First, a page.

No one was as surprised as I was to learn I have something in common with Kim Kardashian, and no—it has nothing to do with breaking the internet. We both experienced an external cephalic version procedure (ECV) to attempt to turn our breech babies.
Like many people, I had never heard of “versions.” It’s probably a good thing I hadn’t—I didn’t need one more thing to be paranoid about during my pregnancy. During my 20-week ultrasound I remember the technician saying the baby was in a breech position. I immediately tensed up, but was quickly assured that it was too early to be concerned. Looking back, I almost wish they hadn’t told me that at all. This small nugget of information nagged at me for weeks.
In my later appointments, my nurses and doctors would feel my belly to see where the baby was and check that he was head down. They always struggled. I lay there, silently hoping they would find him, but they would just say it’s too early or that he was “hiding.” We’ll try next time, they would promise.
At my 35-week appointment the nurse practitioner finally felt him. “Hmm. Feels too soft to be the head. Could be his butt.” My heart sank. What was his butt doing down there? Maybe this is why it felt like a tiny foot was always stepping on my bladder.
They ordered an ultrasound the next week to find out for sure. I was a little panicked, knowing these results would determine the fate of my labor. My fears were right—the tech told us the baby was breech.
My doctor explained that I had two choices. Try a ECV, which she said had a 70 percent success rate. Or do nothing and hope the baby turns on his own.
The choice may seem easy to some, but I struggled with it. If I went through with the version and it wasn’t successful, that meant I’d have to have a scheduled C-section for sure. If I didn’t do it and he stayed breech, I’d have to have an emergency C-section if I went into labor. Then, there was always the chance that if anything went wrong during the version (with me or the baby), that would also mean an emergency C-section. Plus I had an anterior placenta, which put me even more at risk.
After discussing my options with my family and closest mom-friends and non-mom friends, I felt a lot better. Their support and encouragement was what I needed to stick with my decision to go through with it.
I had the weekend to emotionally prepare myself. After all, the baby could unexpectedly arrive, if something went awry. I had to calm down and try not to get anxious about potential complications, or the fact that I hadn’t finished washing all of his clothes, or completed the gallery wall in the nursery.
I knew what I wanted to do but was still second guessing myself. I was scared of all the negative things that could happen, but I also knew that if they did, I’d be in the ideal place and get the best care. Plus, the possibility that I could end up with an emergency C-section wasn’t truly a con. I’d get to meet my baby early, and that’s one heck of a silver lining.
The day of the version I was strangely calm. I was tired of worrying, and realized that it wouldn’t help the procedure if I was a mess. I focused on my baby and how I was in great hands. Every step was thoroughly explained, and everyone seemed optimistic that we were going to succeed. The first thing they did was perform another ultrasound to make sure he was still breech. I held my breath but they quickly told me he hadn’t moved.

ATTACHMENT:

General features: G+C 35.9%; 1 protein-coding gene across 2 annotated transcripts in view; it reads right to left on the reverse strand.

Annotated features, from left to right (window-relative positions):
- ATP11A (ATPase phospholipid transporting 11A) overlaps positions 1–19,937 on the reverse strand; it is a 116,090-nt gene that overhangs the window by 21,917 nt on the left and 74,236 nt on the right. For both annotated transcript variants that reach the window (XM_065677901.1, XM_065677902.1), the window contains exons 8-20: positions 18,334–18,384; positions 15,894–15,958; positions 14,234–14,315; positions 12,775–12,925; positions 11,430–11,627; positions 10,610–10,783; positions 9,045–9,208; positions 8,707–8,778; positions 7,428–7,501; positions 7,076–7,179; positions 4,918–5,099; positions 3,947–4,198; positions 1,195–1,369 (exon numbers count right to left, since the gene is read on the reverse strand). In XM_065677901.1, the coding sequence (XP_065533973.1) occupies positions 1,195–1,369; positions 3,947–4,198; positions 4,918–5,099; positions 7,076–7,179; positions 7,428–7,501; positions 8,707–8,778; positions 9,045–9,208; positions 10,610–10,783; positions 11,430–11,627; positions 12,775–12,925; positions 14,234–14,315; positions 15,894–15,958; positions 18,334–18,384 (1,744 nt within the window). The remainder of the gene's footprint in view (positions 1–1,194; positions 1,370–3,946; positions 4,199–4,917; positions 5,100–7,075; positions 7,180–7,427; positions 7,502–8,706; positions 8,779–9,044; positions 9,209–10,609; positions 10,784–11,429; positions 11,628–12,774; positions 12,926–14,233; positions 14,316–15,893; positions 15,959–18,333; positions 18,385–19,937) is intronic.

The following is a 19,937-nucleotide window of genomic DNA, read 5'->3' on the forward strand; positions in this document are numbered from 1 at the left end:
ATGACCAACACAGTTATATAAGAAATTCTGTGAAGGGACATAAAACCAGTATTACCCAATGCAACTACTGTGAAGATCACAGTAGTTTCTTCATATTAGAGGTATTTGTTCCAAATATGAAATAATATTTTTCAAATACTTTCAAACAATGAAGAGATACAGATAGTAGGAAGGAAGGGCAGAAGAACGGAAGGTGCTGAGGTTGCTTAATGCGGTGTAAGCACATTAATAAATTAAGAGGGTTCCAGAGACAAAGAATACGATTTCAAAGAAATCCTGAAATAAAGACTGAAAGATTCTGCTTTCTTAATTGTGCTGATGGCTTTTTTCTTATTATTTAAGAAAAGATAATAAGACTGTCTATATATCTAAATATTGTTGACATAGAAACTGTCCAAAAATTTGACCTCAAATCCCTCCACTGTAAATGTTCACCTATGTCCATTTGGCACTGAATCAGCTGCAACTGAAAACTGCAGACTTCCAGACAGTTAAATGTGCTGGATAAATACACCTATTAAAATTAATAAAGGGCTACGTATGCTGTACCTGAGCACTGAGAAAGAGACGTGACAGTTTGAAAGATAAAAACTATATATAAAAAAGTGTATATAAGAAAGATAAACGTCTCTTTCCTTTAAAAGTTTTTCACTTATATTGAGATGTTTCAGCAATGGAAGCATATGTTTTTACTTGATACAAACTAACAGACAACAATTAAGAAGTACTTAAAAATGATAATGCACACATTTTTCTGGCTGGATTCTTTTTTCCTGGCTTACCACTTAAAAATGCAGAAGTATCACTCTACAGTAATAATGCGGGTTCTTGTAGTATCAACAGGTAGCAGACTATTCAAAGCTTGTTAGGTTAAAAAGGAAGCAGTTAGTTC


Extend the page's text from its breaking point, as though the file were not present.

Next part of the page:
I had to get an epidural, which wasn’t as bad as I imagined. I was oddly comfortable when everyone was ready to begin. They were going to attempt to turn the baby three times, if needed. The baby and myself would be constantly monitored—someone was watching the ultrasound for his position, someone else was checking my vitals and a nurse was monitoring the baby’s heart rate. My doctor and a resident were on either side of me. They put their hands on my belly to start the first attempt.
It was bizarre watching them wrestle with my body. I didn’t feel any pain, but I definitely felt the pressure from their hands pushing in a clockwise direction. The baby didn’t budge, so they moved onto the second attempt. I could see how hard they were trying to move him in their strained faces. I squeezed my eyes shut and silently reassured my baby that everything was OK. The second attempt failed. The doctor even hoisted his leg onto the hospital bed to support himself for the last try. This one was tough to watch. I knew the baby was fine, but watching them twist the same bump I’ve cherished for 9 months brought tears to my eyes. The baby’s heart rate started to drop so they immediately stopped. Stressing out the baby wasn’t worth it. And yep—he still didn’t move at all.
Even though I know it wasn’t my fault, I felt like I failed everyone. I instinctively apologized, and everyone was quick to reassure me. “He’s going to be a stubborn little guy,” they joked. My fate was sealed—I would be getting a scheduled C-section.
I don’t regret doing the version, even during the next couple days when my entire body was pulsing with soreness. I found out later the baby was positioned in a way where his head was resting on my placenta, like a pillow. Learning that my little baby was so comfortable inside me warmed my heart. He wasn’t stubborn, he was just cozy in there! It helped the disappointment I felt in being robbed of a “traditional” labor. Two weeks later, when I held him in my arms for the first time I didn’t care how he came out, only that he was perfect and all mine.
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